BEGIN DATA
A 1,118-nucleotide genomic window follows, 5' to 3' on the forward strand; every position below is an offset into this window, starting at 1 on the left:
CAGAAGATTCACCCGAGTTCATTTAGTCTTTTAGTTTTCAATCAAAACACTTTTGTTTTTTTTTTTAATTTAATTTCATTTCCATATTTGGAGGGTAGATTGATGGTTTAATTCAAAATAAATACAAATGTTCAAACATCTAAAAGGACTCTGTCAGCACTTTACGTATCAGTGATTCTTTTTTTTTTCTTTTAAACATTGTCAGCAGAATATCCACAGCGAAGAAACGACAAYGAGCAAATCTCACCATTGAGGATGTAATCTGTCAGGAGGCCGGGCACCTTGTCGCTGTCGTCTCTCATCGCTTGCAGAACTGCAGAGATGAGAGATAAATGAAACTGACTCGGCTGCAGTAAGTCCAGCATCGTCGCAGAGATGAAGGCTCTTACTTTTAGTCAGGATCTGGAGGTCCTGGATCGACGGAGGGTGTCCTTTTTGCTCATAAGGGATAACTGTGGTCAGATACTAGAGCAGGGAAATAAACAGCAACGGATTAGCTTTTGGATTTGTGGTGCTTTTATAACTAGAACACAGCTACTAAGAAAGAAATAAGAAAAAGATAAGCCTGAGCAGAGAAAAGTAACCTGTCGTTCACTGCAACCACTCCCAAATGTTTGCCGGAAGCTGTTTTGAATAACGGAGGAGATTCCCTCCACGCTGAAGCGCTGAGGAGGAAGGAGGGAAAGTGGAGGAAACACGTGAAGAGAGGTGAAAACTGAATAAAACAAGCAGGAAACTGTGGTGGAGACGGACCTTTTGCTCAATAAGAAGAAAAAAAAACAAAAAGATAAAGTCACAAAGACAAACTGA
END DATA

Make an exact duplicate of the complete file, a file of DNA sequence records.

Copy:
A 1,118-nucleotide genomic window follows, 5' to 3' on the forward strand; every position below is an offset into this window, starting at 1 on the left:
CAGAAGATTCACCCGAGTTCATTTAGTCTTTTAGTTTTCAATCAAAACACTTTTGTTTTTTTTTTTAATTTAATTTCATTTCCATATTTGGAGGGTAGATTGATGGTTTAATTCAAAATAAATACAAATGTTCAAACATCTAAAAGGACTCTGTCAGCACTTTACGTATCAGTGATTCTTTTTTTTTTCTTTTAAACATTGTCAGCAGAATATCCACAGCGAAGAAACGACAAYGAGCAAATCTCACCATTGAGGATGTAATCTGTCAGGAGGCCGGGCACCTTGTCGCTGTCGTCTCTCATCGCTTGCAGAACTGCAGAGATGAGAGATAAATGAAACTGACTCGGCTGCAGTAAGTCCAGCATCGTCGCAGAGATGAAGGCTCTTACTTTTAGTCAGGATCTGGAGGTCCTGGATCGACGGAGGGTGTCCTTTTTGCTCATAAGGGATAACTGTGGTCAGATACTAGAGCAGGGAAATAAACAGCAACGGATTAGCTTTTGGATTTGTGGTGCTTTTATAACTAGAACACAGCTACTAAGAAAGAAATAAGAAAAAGATAAGCCTGAGCAGAGAAAAGTAACCTGTCGTTCACTGCAACCACTCCCAAATGTTTGCCGGAAGCTGTTTTGAATAACGGAGGAGATTCCCTCCACGCTGAAGCGCTGAGGAGGAAGGAGGGAAAGTGGAGGAAACACGTGAAGAGAGGTGAAAACTGAATAAAACAAGCAGGAAACTGTGGTGGAGACGGACCTTTTGCTCAATAAGAAGAAAAAAAAACAAAAAGATAAAGTCACAAAGACAAACTGA